Q&A: Talking to the kids
What to tell the kids
What should we tell our kids about a divorce or a separation affecting them? The answer is not always clear and parents struggle with the right way to answer simple questions their children ask. There is not one right answer because divorce is a very different experience for most of us. We do know that children need clarity and to feel like they are safe. We also know that the responses or explanations you give your children should be age appropriate and simple. Most importantly, your children should understand that whatever led the marriage to divorce is only a grown-up problem. Your children should know that it is natural to be sad or worried. Your children want reassurance from the answers you give them.
Use whatever resources are available to you: Books (for you and your children), therapists, schoolteachers and counselors. Choose whatever path seems right for you, the age of your children and the uniqueness of your situation. Don't hesitate to reach out to people who offer to help you. In another section of the site we will have recommendations and reviews on books on divorce for kids as well as parents.
Here is my conversation with Bryant, an artist in California who at 36 years of age remembers what he really needed from his parents as they faced their divorce.
What is the single most important thing your parents could have done for you when they got divorced?
Without a doubt, honesty. My dad moved out one day and they told us kids some story about how convenient this move would be for my dad's work.
I would've had something real to understand. I would have known that my parents couldn't work out together
Didn't you know what was going on?
We knew something was awkward and not right but my dad came over frequently and we even had family vacations together. I was about ten years old when this started happening. Things didn't feel quite right but I just went along with it.
In retrospect, what do you think was going on?
I am not sure they knew what they wanted to do. I know my mom didn't want a divorce and perhaps was trying to hold on to the marriage. We had a lot of confusing signals from both of my parents. When they finally got around to tell us they were getting a divorce, it was obvious that there were things they never discussed between themselves. There was no real communication between them. We were having this family meeting and my older brother was visibly angry. He asked them if they were just then getting around to airing all those issues out. The other thing that was difficult was going to friend's homes and seeing how other parents were with each other, watching TV and holding hands. This was not what I had. My dad was absent and my parents weren't together.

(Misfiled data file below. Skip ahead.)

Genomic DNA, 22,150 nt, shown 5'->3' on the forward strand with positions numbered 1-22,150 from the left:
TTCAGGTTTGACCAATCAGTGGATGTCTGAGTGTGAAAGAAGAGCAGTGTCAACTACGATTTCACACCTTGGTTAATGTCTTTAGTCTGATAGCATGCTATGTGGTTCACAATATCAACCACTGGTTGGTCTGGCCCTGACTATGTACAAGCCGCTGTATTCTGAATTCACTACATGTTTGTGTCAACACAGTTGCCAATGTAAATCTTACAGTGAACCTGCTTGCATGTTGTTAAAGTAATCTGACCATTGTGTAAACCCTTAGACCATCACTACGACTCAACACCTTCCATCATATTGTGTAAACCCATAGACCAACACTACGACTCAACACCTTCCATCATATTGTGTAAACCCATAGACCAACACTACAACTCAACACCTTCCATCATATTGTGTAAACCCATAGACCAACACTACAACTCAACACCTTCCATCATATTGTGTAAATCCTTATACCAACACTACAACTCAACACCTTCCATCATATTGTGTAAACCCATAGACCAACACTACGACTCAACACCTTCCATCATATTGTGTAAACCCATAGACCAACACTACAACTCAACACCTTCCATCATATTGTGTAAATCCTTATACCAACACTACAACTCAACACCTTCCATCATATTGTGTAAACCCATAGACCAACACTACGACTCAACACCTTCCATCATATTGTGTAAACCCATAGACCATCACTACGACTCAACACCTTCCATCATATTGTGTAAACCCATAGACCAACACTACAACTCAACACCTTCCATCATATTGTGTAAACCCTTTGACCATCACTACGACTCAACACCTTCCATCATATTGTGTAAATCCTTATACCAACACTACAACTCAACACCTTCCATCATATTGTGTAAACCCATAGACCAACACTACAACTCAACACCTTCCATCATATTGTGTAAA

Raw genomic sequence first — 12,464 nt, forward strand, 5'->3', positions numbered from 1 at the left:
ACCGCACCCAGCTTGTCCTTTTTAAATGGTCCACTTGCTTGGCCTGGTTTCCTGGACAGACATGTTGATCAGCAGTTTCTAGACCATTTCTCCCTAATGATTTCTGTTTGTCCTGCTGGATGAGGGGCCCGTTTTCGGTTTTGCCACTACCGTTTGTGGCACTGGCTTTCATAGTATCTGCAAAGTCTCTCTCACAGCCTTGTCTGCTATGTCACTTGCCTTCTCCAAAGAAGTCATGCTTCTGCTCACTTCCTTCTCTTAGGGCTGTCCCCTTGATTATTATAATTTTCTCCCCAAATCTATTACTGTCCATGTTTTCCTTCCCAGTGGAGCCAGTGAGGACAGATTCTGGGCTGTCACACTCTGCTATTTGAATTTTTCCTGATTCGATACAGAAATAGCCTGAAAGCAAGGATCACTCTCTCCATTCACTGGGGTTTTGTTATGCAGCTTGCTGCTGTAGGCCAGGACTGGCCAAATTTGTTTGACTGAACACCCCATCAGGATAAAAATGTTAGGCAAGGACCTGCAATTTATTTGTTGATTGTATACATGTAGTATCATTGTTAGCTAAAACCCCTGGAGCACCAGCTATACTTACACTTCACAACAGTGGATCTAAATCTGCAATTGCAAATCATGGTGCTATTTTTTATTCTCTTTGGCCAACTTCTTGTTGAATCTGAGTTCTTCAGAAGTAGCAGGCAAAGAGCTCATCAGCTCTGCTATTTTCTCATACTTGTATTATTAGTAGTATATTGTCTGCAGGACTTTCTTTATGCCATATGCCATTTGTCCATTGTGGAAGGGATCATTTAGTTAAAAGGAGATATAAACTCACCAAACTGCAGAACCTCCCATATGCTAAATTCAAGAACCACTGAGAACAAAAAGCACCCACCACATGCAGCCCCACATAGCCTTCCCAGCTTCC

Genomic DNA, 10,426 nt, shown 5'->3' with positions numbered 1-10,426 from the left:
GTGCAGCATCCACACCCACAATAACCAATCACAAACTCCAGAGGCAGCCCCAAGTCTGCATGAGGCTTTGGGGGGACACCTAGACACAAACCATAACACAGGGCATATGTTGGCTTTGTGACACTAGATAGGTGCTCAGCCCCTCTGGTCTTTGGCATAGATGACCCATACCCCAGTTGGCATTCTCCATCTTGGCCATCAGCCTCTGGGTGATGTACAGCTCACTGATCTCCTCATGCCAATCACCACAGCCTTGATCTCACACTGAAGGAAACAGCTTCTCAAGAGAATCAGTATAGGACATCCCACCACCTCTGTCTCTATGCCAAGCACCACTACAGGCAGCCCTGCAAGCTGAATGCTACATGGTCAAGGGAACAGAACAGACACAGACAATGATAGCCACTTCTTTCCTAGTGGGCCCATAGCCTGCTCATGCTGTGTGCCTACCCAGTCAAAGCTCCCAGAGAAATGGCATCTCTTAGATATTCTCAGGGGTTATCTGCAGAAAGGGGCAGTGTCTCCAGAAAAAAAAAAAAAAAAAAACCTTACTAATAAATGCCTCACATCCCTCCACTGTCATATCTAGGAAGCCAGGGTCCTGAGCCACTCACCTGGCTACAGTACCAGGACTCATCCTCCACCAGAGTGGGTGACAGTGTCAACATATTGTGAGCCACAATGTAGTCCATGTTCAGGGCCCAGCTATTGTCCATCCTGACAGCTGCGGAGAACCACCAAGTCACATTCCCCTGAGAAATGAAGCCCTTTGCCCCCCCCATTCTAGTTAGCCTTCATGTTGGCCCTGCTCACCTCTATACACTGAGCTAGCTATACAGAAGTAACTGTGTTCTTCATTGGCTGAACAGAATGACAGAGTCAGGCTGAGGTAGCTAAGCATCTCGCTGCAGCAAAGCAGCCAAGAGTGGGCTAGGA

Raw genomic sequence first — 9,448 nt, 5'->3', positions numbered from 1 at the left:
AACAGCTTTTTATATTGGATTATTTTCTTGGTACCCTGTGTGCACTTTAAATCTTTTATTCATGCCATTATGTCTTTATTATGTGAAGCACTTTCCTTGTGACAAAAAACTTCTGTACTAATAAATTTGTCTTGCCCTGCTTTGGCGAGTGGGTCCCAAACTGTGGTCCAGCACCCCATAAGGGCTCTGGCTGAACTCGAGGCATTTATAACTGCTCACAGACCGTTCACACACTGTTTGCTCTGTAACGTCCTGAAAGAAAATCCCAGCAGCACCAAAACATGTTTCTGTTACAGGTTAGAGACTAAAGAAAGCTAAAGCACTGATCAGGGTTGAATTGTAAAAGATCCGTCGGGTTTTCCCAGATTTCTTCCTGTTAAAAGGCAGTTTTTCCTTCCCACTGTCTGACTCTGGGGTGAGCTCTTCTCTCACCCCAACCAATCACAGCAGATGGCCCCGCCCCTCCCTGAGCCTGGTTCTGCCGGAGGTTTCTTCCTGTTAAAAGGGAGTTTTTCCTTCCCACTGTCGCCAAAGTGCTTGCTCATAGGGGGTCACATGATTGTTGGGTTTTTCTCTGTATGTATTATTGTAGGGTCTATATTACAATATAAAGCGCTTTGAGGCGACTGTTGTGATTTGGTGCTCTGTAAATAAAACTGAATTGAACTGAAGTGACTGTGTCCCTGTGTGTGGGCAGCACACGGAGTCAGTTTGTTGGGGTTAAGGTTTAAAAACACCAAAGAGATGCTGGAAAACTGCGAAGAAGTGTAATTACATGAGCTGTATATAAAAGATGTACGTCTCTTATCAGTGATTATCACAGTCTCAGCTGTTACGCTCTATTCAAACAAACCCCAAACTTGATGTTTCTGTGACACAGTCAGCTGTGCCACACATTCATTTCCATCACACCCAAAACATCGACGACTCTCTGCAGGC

Have you asked your parents why they didn't tell you the truth from the beginning?
They said it was to protect us. I think it was selfish of them. I think they were trying to protect themselves.
Do you think that your parents being honest with you would have made you less angry?
Who knows? Maybe it would have made me angrier. I do know that I would have had something real to understand. I would have known that my parents just couldn't work out together". In the middle of all of what was going on I knew that I could go to either one of my parents if I was in trouble and needed their help or support. We could have just been a broken family who was supportive of each other. Whatever taboos we have about discussing issues around divorce, could really destroy kids.
How were things different with your mom than with your dad?
My dad tried to overcompensate for his absence with money, or gifts. My mom was very strict about a routine of bedtime and schoolwork. Things would be hard while we all spent time together like a family and things would go back to being the same. We would come home from a vacation having had a great time and my dad would just say good-bye at the end. Then things would go back to being the same: Dad was gone and mom was depressed.
During that family time, did you think your parents would get back together?
Sure, but then the more you wish the more you get crushed. You get to learn eventually that won't happen.
So you had all these questions and not a lot of answers.
Yes, the human mind is scarier than the truth really is. In my mind things were much worse than reality.
Which truth? Which reality?
That this wasn't about us - the children - this was about my parents.
How do you deal with your parents now?
When I look back I realized just how dysfunctional things were but I still remember having a happy childhood. I think I still don't trust my parents to be completely straight with me, with themselves with each other. I spent a lot of time hearing one-sided stories trying to filter out what was really going on. I just wanted to know what was truth.
What do you think about marriage and divorce now?
When I asked my wife to marry me, I told her I was not going to get married unless she understood that this was forever. I probably felt like that before but the experience with my parents probably reinforced this idea. I feel that it sometimes it is much easier to quit a marriage when things are not working out. I also think it is our responsibility to teach our children about human life and relationships. If as society we don't make marriage and family one of the most important aspects of our lives, we leave room for other things to become too important.